Let’s clear the air on trucks
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Driving a truck to a seaport to haul containerized cargo is tough, tedious, and often dangerous work. The compensation is low, and the competition is high. Yet the barriers to entry, while significant, are not insurmountable. All one needs is a rig, a license, insurance, security clearance, and an intense desire for a better life.
That’s about to change if the International Brotherhood of Teamsters get their way.
In a development that would be laughable if it were not so calculatingly devious, the union has forged a partnership with “progressives” comprising community activists and environmental groups to mandate that independent owner-operator truckers be banned from the ports.
The ostensible purpose of this alliance is to remove older polluting vehicles from the surface arteries feeding cargo to the ports and replace them with cleaner fuel-burning trucks. This is an admirable goal if unionizing drivers was the only way to achieve it.
That is clearly not the case, say supply chain professionals who have been monitoring the situation closely.
At the Port of Long Beach, for example, a system is now in place to permit independent truckers to compete with union drivers for freight hauling as long as their vehicles meet rigid new standards for exhaust emissions. The port has won praise from wide range of residential and business stakeholders, and continues to be the most productive cargo gateway in the nation.
Rep. Jerrold Nadler, D-N.Y., who recently introduced a bill that would effectively end the free enterprise drayage system at all U.S. seaports, has conveniently ignored that news.
According to Nadler, a member of the House Transportation and Infrastructure Committee, his Clean Ports Act of 2010 will enhance the ability of ports to enforce clean-air standards by making them the exclusive domain of organized labor. Nadler has cited the Los Angeles Clean Truck Program (which would eliminate non-union drivers) as a national model program, while observing that the Los Angeles “concession” program has been challenged in federal court.
Those supporting his efforts to amend the Federal Motor Carrier Act “above the current federal requirements” is The Coalition for Clean and Safe Ports—loosely composed of highly unlikely Teamster bedfellows. This includes the Sierra Club, which has a never been regarded as “labor friendly” in the past.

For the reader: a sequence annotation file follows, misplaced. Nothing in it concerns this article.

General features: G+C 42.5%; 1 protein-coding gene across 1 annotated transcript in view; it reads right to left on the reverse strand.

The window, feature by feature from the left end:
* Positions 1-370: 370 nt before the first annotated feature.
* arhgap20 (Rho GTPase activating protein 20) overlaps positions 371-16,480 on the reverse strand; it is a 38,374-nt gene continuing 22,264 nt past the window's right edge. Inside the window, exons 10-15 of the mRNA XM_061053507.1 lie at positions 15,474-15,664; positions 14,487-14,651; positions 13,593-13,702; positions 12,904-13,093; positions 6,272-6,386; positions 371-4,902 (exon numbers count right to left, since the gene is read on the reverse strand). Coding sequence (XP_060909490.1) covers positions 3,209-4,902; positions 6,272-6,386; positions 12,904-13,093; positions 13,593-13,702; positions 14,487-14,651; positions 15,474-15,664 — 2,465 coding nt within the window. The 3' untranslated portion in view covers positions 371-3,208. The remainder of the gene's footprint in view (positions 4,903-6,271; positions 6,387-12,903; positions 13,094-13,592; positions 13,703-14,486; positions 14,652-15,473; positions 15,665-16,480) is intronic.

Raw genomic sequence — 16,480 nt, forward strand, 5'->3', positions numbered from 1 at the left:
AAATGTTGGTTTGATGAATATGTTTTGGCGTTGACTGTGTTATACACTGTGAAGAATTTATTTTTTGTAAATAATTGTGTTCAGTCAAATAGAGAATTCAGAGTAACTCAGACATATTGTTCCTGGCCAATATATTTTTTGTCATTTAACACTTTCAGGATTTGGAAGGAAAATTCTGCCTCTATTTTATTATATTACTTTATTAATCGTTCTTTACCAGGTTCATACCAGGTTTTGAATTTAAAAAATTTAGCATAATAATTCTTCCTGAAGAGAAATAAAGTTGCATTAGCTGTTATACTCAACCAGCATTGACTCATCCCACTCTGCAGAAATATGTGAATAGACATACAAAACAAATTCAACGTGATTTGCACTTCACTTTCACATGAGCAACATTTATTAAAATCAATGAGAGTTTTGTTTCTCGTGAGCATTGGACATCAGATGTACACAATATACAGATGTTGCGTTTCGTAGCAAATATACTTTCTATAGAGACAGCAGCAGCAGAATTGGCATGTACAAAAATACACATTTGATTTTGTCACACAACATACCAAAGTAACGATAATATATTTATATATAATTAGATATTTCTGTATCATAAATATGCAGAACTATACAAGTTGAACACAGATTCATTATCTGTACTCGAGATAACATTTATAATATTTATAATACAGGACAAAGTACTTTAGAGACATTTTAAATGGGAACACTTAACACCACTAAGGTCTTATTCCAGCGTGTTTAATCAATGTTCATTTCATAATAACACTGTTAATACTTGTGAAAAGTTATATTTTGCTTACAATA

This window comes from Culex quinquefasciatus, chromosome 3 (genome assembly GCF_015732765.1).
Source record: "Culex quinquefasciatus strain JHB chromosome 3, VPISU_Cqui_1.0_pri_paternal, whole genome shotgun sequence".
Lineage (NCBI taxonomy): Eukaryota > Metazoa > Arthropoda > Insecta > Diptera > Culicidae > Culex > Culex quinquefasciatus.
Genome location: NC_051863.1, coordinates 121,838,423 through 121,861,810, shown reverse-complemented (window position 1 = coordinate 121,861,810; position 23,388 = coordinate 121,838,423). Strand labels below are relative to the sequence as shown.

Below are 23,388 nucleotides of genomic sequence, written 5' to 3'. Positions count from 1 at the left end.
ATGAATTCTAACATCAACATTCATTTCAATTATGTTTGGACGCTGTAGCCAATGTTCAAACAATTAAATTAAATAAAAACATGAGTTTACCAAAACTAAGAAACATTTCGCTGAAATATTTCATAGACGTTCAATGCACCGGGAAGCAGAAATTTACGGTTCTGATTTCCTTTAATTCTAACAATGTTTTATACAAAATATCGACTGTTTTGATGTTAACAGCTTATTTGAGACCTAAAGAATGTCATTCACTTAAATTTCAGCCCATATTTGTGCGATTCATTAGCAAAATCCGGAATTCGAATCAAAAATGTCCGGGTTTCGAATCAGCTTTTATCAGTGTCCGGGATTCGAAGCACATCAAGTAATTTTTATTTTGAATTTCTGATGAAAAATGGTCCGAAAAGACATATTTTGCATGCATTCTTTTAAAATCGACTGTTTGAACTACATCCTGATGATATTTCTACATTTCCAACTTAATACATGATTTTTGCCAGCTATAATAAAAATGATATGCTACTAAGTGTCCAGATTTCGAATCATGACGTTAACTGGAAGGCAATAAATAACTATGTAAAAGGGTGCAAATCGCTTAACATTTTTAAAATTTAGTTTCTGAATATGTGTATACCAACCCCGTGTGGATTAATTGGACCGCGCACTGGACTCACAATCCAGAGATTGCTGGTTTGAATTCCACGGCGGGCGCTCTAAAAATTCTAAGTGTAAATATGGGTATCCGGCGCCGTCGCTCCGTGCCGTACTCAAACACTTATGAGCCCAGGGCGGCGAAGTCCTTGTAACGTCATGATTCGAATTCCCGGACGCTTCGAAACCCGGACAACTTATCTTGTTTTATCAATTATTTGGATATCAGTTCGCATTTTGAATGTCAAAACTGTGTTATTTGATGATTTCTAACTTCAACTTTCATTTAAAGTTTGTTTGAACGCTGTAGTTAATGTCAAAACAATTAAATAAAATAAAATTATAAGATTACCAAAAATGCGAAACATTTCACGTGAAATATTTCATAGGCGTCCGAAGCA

Lost in their argument is the fact that both the Ports of Los Angeles and Long Beach are currently preventing the older, dirtier trucks from entering the port facilities. A concession plan (opening the door for Teamster organizing) is not required to enforce this ban.
Mounting opposition to this bill is the “Clean and Sustainable Transportation Coalition,” which points out that Nadler inaccurately states that the ports do not have the ability to enforce the Clean Trucks Program.
While mostly composed of U.S. importers and exporters, this coalition also includes the American Association of Port Authorities, which earlier this year passed a policy position that states that it does not believe there is a need to amend the Act because of the success of current clean truck programs.
It is also worth noting that since the ports have implemented these programs, over 8,000 trucks have been replaced to meet or exceed 2007 U.S. EPA emissions rules. In Southern California alone, the Clean Trucks Program has reduced air emissions by 80 percent, a full two years ahead of schedule. Other ports around the country, including Seattle, New York/New Jersey and Oakland, are all implementing similar clean truck programs to reduce harbor truck emissions without the controversial truck concession program.
Without coming out publicly now to say so, the trade and supply chain community is also concerned about the potential impact of giving the Teamsters control of the nation’s drayage network. With International Longshore and Warehouse Union strikes and work stoppages a recent memory, the last thing shippers need is to give another union complete control of a vital link in the supply chain.
About the AuthorPatrick Burnson Patrick Burnson is executive editor for Logistics Management and Supply Chain Management Review magazines and web sites. Patrick is a widely-published writer and editor who has spent most of his career covering international trade, global logistics, and supply chain management. He lives and works in San Francisco, providing readers with a Pacific Rim perspective on industry trends and forecasts. You can reach him directly at [email protected]
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